This eleven-year old boy claims to have seen Tiffany in the backseat of a two-door car, being driven by a man who was wearing a hat. This alleged sighting happened off Barton Chapel Road, roughly four miles west of where Tiffany was last seen. 

More details of this tip have not been released, but police apparently didn't find it credible because there wasn't enough information to go off of. 

The search for Tiffany Nelson was struggling early on, and it would fail to make any real inroads in the coming weeks and months.


On Tuesday, June 16th, 1994, cadavar dogs from nearby Fort Gordon's K-9 unit searched a wooded area near Richmond Hill Drive and Lumpkin Road, hoping to pick up a scent or track of Tiffany. Unfortunately, they were unable to pick up anything useful. 

A couple of days later, on June 18th, Tiffany's story was featured on America's Most Wanted. Police and Tiffany's family were hopeful that this program would light a fire under the search to find this missing nine-year old, but it seems to have not done much. 

A five-man investigative team continued to work the case for the next few weeks, conducting door-to-door canvasses of the area, hoping to find anyone that had seen Tiffany in the time period of her disappearance. Unfortunately, because of the timing of her last sighting - 10:00 AM on a Monday morning - not many had information to share. 

Also, police had yet to turn up one of the most important pieces of evidence: the ten-speed red bicycle that Tiffany had been riding when she went missing. Just like Tiffany, the bike had disappeared, meaning that wherever she went, the bike had likely gone, as well. Bikes aren't easily transported, meaning that someone had likely had a truck, or a size-able trunk to transport it within. 

Comments by the Richmond County Sheriff's Office indicate that they treated Tiffany's disappearance as a missing persons report, but didn't immediately suspect foul play. Because of this, they didn't really develop any early leads. 

For the next few years, Tiffany's case would basically remain in stasis. As the Augusta Police Department merged with the Richmond County Sheriff's Office in 1996, the case files transferred over. Officers and detectives continued to take a look at the case notes, hoping that a new round of questioning would spark something new for the case.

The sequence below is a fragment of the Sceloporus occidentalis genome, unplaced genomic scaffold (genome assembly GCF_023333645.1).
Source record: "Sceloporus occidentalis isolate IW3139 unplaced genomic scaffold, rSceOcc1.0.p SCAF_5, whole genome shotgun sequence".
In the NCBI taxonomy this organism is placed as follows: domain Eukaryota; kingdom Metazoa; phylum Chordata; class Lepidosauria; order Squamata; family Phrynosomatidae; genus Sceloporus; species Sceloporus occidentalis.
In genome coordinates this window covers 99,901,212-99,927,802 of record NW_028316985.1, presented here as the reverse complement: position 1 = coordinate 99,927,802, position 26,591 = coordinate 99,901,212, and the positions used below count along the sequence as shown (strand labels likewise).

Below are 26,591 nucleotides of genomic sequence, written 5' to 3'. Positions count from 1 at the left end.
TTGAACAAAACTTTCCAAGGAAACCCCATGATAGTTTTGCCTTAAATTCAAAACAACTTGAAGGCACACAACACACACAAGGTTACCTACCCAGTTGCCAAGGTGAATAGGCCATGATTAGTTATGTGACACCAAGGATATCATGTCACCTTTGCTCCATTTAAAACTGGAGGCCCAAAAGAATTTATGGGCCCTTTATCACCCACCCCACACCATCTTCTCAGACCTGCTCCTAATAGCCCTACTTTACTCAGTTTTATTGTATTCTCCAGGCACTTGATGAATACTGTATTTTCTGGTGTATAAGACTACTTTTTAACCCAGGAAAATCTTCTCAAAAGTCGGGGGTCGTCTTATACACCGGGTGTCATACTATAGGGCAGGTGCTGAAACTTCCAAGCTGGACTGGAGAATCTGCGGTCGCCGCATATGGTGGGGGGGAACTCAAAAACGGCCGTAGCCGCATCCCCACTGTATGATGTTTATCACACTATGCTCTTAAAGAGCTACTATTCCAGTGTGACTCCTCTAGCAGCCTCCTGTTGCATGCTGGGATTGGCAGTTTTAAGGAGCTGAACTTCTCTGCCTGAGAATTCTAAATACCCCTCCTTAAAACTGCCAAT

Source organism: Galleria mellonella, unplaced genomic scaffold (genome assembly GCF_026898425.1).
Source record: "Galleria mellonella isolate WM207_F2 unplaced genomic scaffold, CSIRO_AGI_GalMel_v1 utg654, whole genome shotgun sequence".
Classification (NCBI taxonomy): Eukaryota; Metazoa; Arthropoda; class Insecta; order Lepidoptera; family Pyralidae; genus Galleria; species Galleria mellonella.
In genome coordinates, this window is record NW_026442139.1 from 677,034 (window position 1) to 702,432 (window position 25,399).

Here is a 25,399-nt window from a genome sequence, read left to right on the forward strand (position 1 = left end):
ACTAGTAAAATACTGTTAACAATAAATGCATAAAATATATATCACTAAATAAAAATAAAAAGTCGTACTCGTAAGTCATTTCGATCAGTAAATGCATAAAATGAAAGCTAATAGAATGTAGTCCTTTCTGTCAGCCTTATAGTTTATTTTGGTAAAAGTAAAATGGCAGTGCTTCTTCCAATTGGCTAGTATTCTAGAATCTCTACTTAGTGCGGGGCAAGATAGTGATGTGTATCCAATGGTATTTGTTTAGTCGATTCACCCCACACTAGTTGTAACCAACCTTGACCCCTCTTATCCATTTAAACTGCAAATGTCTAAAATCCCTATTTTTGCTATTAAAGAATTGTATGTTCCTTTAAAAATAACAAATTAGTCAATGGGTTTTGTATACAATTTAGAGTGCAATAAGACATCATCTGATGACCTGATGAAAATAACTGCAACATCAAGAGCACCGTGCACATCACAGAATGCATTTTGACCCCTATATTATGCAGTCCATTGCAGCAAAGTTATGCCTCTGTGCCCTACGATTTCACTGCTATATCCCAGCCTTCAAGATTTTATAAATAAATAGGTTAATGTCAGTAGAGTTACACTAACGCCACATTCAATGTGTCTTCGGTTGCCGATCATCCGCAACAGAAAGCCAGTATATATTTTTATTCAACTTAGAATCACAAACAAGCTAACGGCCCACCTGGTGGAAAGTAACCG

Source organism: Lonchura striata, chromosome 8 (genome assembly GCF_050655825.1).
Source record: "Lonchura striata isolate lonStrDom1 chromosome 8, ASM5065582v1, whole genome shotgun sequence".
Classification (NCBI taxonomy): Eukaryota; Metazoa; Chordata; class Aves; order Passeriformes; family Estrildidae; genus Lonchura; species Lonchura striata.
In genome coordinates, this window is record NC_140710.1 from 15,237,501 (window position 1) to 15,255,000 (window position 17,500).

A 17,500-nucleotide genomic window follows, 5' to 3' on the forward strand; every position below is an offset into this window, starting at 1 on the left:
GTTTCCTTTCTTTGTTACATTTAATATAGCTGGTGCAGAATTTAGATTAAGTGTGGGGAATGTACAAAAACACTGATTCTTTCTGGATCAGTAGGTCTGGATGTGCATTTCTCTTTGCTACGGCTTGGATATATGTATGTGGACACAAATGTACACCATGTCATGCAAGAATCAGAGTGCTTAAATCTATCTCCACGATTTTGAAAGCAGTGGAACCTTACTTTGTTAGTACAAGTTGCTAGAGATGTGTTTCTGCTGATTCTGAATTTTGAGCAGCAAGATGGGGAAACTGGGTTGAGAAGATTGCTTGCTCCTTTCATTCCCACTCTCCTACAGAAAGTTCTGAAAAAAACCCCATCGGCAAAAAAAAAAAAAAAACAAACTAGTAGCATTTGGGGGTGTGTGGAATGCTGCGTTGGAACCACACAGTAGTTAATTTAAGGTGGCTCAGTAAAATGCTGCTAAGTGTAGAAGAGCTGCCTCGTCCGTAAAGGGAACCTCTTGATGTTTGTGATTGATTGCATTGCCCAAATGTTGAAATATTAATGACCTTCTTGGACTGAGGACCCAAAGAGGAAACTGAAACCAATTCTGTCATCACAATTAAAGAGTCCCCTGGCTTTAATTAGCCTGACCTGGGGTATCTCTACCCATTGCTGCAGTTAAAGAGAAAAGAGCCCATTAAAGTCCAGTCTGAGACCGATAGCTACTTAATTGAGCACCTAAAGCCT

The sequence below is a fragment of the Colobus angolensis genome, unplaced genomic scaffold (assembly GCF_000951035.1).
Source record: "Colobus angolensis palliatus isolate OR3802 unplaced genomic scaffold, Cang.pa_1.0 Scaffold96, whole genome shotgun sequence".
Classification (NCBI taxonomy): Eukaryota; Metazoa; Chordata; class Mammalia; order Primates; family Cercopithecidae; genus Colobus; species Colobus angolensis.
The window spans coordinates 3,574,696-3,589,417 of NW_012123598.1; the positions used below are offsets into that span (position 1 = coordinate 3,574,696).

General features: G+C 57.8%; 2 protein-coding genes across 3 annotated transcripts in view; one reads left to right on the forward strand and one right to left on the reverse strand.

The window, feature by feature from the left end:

But it wasn't until 1999 that police began to seriously look at Tiffany's disappearance again, almost half-a-decade later. That is when another child from the Augusta area went missing. 


In April of 1999, a six-year old boy named Keenan O'Mailia was riding his bike in North Augusta, which stretches from Georgia into South Carolina. 

He was riding his bike along a dirt road, not far from his home, while his mother cooked dinner inside their apartment. When he failed to return home that evening, he was reported missing, and a search was launched to find the young boy. 

Immediately, comparisons were made between this case and that of Tiffany Nelson. Both were children under the age of 10 that had disappeared in the Augusta area while out riding their bike. 

However, unlike Tiffany Nelson, the body of Keenan O'Mailia would be found a day after his disappearance. Police had begun the search for Keenan with the possibility of him injuring himself along the dirt path, but after finding his body about one-hundred yards away from Riverview Park, began investigating the crime as a sexual assault and strangulation. 

The investigation soon received a tip, which put a man named William Ernest Downs on their radar. 

William Downs was a man in his early thirties, who had just moved to Augusta two or three months before the murder of kindergartner Keenan. He had a history in the town, having moved away to Albany, Georgia a few years beforehand, but returned when he discovered that a prior romantic fling had resulted in a child. 

William Downs was arrested just a week after Keenan's murder, on April 25th, and charged with sexual assault, kidnapping, and murder. Prosecutors made it clear that they were pursuing the death penalty in this heinous crime, and began to question if Downs had any more involvement in Augusta-area crimes.